President Trump’s second summit with North Korean leader Kim Jong-Un last week was criticized by both parties in Washington long before Air Force One even touched down in Hanoi. Washington’s political class seemed terrified that the nearly 70 year state of "war" with North Korea might actually end.
In the end the only positive thing they could say about the meeting was that Trump apparently walked away with nothing to show for it.
The location of the meeting — Hanoi, Vietnam — serves as a great example of what can be won in peace versus what is lost in war. After losing nearly 60,000 US service members in an unnecessary war that took a million Vietnamese lives, the U.S. loss of the Vietnam war resulted not in a communist takeover of southeast Asia but something very different: the domino theory failed because communism was destined to fail.
Now we are close trading partners with an increasingly pro-market Vietnam. The result of trade and exchange versus war is a better life for all.
Unfortunately for Washington, the real lesson of Vietnam has not been learned. That is why the Republicans, Democrats, and the entire mainstream media spoke as one against President Trump’s decision to take a bold step and actually meet again, one-on-one, with one of our "enemies" to see if we can avoid nuclear conflict.
One leading Democrat, House Intelligence Committee Chairman Adam Schiff, D-Calif., attacked Trump for meeting with Kim because speaking to the North Korean “gives him legitimacy."
Does it make any sense that we should not even speak with our nuclear-armed adversaries because it gives them "legitimacy"? He’d rather have a nuclear war as long as Kim remains "illegitimate"?
This is sadly the kind of thinking that prevails in Washington.
The media reported that Trump walked away from the meeting before the scheduled signing ceremony and closing press event. The talks broke down, it was reported, because Kim demanded an end to all sanctions before any reduction in North Korea’s nuclear arsenal.
Washington sighed with relief and said all together, "better no deal than a bad deal."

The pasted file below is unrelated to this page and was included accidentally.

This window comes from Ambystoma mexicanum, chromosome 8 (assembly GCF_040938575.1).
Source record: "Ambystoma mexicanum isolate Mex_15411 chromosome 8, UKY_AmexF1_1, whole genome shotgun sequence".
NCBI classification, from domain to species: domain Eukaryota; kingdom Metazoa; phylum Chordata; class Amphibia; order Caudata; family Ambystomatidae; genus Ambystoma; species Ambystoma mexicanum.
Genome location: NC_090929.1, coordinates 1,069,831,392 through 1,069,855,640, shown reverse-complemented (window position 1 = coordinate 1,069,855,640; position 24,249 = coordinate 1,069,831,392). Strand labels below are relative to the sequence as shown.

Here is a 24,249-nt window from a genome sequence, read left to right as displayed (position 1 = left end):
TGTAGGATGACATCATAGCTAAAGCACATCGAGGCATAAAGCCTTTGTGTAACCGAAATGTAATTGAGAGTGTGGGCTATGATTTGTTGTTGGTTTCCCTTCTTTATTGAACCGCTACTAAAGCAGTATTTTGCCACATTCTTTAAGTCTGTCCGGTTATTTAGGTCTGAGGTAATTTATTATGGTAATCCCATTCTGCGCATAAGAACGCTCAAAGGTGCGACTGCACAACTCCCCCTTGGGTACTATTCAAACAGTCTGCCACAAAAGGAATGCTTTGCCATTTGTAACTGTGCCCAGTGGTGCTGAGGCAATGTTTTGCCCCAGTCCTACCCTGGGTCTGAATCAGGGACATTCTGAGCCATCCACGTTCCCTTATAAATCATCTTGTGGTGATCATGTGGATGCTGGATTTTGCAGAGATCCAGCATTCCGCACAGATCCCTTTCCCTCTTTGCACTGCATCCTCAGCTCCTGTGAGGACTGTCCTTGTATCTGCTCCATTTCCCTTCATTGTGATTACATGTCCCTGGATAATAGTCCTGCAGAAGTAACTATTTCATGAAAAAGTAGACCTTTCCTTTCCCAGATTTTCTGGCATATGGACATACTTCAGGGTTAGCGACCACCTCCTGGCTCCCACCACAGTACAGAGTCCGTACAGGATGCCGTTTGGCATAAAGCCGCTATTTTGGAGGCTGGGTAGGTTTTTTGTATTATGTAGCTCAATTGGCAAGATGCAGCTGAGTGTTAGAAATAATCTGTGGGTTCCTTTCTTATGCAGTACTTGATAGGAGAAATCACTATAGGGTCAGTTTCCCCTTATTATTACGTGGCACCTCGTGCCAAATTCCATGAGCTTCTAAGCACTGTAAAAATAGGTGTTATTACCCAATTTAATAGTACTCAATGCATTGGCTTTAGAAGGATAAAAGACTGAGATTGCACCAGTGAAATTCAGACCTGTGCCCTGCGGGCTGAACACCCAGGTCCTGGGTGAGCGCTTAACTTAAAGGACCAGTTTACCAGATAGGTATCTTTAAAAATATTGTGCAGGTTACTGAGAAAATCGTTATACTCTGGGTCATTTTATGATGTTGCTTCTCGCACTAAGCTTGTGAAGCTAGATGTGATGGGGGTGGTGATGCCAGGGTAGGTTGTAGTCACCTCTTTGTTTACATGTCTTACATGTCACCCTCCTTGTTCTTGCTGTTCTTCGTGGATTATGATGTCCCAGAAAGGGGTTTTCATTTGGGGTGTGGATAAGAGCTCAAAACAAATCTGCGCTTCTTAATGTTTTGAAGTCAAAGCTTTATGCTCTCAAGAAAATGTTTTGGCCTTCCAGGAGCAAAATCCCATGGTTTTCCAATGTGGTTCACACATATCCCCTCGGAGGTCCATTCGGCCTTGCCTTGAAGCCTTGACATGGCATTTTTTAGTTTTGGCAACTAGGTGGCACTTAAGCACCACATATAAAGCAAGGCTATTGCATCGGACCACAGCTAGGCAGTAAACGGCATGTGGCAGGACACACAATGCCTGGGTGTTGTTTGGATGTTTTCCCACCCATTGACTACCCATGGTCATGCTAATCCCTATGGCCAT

Meanwhile the North Koreans held a rare press conference clarifying that they only asked for partial sanctions relief in exchange for dismantling one of their main nuclear facilities.
Further, press reports began to surface that National Security Adviser John Bolton threw additional demands on the table which led Kim to draw the meeting to an early close.
Who’s telling the truth? We likely won’t know.
But given Bolton’s strong opposition to any kind of peace agreement with North Korea it’s hard to doubt that he had something to do with the blow-up of the summit.
As the New York Times reported over the weekend, while Trump’s advisors were shocked when he decided to meet Kim face-to-face the first time for negotiations, John Bolton wasn’t worried at all. As the Times writes, "Mr. Bolton told colleagues not to worry. The negotiations, he said, would collapse on their own."
And so they did.
Will Trump continue to allow his diplomatic efforts to be undermined by his own staff?
Let’s hope the president will ignore Washington, ignore the neocons, and continue to work for peace with North Korea.
This article first appeared on the Ron Paul Institute website.
Ron Paul is a physician, author, and former Republican congressman. Paul also is a two-time Republican presidential candidate, and the presidential nominee of the Libertarian Party in the 1988 U.S. presidential election. His latest book is “Swords into Plowshares." For more of Ron Paul's reports, Go Here Now.
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